Dairy and Products Annual 2012

An Expert's View about Dairy Products in Brazil

Posted on: 9 Nov 2012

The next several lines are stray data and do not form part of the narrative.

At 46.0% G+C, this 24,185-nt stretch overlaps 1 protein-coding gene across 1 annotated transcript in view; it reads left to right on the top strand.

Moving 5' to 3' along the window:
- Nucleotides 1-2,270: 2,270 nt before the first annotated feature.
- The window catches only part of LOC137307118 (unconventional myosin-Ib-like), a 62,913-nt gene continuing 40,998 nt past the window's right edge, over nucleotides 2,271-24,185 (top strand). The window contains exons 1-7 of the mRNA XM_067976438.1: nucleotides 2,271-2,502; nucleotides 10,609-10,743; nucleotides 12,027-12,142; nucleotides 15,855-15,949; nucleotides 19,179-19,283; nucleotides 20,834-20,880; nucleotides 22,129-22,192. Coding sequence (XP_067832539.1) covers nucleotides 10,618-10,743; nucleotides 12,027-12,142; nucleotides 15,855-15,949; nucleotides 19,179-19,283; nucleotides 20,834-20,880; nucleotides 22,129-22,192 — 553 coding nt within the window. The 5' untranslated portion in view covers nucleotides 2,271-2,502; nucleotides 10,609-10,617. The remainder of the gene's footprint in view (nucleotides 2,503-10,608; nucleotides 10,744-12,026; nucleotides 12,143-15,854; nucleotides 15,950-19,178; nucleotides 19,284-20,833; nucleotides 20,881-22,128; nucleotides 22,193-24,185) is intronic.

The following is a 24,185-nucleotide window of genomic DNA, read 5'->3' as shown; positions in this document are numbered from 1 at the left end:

Post forecasts fluid milk production to increase by three percent in 2013, supported by higher domestic demand.